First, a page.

In Medieval England dinner was a prime time event. In those days, just like today, dinner was the main meal with some kind of hot cooked food. (Prime time in those days was prime daylight. In fact, during Shakespeare’s time most theatrical productions were performed in daylight.)
Having daylight made doing all the things required to cook a meal in those days a lot safer than doing it in the dark or by candle light. In addition, candles were expensive and didn’t give enough light in small quantities to avoid accidents in doing all the things necessary to cook a meal. So for practical as well as ritualistic reasons Dinner was eaten around 12 or 1PM. Water was considered an unhealthy drink, so beer and wine were the beverages of choice with dinner. (The “two martini lunch” was the norm in those days, too bad it’s a thing of the past today.)
In those days, the rhythms of everyday life were bound by daylight. Noblemen, merchants and peasants all had breakfast, dinner and supper at about the same time, first thing in the morning, around noon(the main meal), and around sundown (just before going to bed) respectively. Many folks ate so much at dinner that they felt no need to partake in the “just before bed” supper. According to English tradition, supper was considered optional.
So how did our main meal of dinner get pushed to between six and nine? As industrialization boosted economies in the 1700s and artificial lighting became more widespread people could stay up later and either be productive or simply enjoy diversions now available in the evening. As a result, the upper classes tended to stay up and party late into the evening. Subsequently, it became fashionable to sleep in late and dine late. By the 1740s the upper classes were dining at three or four in the afternoon. By the 1770s, dinner was at four or five. By the 1790s dinner had been moved to five or six. By the 1800s dinner was eaten at six or seven.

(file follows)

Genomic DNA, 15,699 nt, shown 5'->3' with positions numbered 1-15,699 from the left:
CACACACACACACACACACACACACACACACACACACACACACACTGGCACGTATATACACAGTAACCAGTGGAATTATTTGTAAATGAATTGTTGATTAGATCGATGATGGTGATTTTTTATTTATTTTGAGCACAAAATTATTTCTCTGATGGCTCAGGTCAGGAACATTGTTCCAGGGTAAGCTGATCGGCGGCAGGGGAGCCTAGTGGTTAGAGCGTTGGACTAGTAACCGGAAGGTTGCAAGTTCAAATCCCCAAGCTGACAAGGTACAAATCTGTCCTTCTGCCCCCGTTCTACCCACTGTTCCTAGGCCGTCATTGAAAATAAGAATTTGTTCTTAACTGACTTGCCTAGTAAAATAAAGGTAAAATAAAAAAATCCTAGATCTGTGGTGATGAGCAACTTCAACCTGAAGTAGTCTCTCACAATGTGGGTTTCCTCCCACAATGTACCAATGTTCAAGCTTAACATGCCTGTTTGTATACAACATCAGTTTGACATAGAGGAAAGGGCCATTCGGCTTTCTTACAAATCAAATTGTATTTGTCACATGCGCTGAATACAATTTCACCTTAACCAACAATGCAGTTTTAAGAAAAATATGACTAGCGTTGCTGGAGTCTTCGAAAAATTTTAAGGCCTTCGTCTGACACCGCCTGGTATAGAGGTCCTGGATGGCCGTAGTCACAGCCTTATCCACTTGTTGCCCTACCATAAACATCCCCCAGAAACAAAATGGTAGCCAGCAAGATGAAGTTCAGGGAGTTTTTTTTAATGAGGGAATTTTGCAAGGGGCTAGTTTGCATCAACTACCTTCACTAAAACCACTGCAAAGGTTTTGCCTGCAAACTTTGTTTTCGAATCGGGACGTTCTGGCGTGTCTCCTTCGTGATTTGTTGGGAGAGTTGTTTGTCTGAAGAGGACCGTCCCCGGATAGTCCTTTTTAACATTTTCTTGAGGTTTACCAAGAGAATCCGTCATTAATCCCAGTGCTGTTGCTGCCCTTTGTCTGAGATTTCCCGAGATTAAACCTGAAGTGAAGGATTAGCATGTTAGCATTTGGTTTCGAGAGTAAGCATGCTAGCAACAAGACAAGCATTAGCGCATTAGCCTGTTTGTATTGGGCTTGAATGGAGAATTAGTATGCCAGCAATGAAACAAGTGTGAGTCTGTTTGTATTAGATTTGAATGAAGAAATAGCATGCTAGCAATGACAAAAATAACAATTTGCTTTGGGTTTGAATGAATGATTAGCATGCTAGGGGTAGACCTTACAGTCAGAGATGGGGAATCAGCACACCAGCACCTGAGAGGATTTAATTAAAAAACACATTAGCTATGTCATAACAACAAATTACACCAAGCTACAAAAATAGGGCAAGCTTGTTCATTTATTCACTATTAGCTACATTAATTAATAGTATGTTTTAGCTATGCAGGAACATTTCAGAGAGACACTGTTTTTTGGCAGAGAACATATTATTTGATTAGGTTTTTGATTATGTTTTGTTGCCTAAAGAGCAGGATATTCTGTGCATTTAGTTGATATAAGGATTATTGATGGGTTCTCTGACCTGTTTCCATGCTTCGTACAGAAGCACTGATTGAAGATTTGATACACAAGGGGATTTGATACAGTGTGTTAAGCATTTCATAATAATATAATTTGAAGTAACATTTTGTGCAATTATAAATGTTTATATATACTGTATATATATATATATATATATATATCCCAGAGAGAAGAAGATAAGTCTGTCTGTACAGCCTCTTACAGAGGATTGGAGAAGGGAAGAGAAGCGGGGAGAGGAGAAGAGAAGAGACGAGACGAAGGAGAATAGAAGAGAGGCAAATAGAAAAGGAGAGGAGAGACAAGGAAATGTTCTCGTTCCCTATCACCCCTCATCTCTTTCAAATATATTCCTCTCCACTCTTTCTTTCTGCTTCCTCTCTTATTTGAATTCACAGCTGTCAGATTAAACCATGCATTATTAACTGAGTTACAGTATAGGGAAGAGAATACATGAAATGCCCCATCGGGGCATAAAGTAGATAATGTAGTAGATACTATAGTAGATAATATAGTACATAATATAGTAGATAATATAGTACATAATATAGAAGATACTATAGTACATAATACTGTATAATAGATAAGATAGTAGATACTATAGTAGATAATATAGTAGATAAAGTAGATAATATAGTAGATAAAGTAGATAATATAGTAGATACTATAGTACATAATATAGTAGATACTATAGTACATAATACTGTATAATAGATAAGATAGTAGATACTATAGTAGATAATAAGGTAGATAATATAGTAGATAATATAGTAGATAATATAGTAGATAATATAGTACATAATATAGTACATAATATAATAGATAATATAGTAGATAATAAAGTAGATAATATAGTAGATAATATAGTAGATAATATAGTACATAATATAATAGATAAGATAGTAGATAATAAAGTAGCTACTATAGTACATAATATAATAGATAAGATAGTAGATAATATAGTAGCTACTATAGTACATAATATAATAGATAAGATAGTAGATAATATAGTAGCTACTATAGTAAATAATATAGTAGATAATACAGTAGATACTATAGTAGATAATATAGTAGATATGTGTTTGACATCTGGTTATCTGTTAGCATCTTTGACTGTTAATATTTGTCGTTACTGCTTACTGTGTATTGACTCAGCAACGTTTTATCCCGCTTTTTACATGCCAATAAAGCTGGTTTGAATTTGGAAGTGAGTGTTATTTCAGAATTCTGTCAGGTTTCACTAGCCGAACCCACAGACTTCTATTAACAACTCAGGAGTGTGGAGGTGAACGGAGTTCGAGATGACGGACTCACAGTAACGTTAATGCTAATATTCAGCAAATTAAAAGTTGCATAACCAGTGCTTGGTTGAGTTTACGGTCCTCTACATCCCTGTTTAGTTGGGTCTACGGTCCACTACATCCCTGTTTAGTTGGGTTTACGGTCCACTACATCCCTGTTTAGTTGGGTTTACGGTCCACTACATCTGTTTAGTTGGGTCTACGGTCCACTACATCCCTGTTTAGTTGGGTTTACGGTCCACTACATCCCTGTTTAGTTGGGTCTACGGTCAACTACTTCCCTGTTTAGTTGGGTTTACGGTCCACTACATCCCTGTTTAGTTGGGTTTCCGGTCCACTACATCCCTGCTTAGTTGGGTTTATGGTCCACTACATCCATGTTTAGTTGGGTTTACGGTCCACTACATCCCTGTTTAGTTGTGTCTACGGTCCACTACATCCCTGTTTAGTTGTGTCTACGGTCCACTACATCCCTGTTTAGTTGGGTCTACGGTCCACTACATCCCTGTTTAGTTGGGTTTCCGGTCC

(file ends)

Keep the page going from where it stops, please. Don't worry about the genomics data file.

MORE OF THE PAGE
With the development of factories, trains and street cars people started to work further and further away from home so folks in the middle and lower classes would rush to work soon after breakfast and then have to wait till they got back home around eight at night to have their main meal. So as changes in society dictated ever longer stretches of time between breakfast and the main meal of dinner, the portable sack lunch was adopted.
Technology has moved us so far away from the rhythms of nature that we’ve had to make a conscious effort to get back to nature and recall that the sun remains our best source of light. In daylight it’s safer to drive, do yard work, to go for a walk, and BBQ, to name a few things.
As a matter of fact, The Department of Transportation recently made it easier for mainlanders to bust out the BBQ at dinner time. Daylight savings time springs ahead three weeks earlier than in the past. It moved from the first Sunday in April to the second Sunday in March. We’ll also be falling back to standard time one week later than previously on the first Sunday of November rather than the last Sunday of October.
For us in Hawaii this means that we’ll have to make sure to do that mainland business call an hour earlier than usual for a longer stretch of time. But that’s ok, unlike the mainlanders, we get to have BBQ dinner all year long… without the assistance of daylight savings time. As a matter of fact, I’ll be having BBQ tonight, a jammy zinfandel with BBQ, broke da mouth. Cheers!
Certified Sommelier, General Manager, President Liane was born and raised in Honolulu, Hawaii. She graduated from the Kamehameha Schools in 1977, and worked in the bookkeeping department of Villa Roma, a women’s retail clothing store owned by her mother Audrey Fu, before flying off to college in New York City. She was a physics major at New York University (NYU). In her first semester, she attended a concert that was interpreted for the deaf. She became fascinated by the idea of communication through movement which for her was kind of like hula on steroids.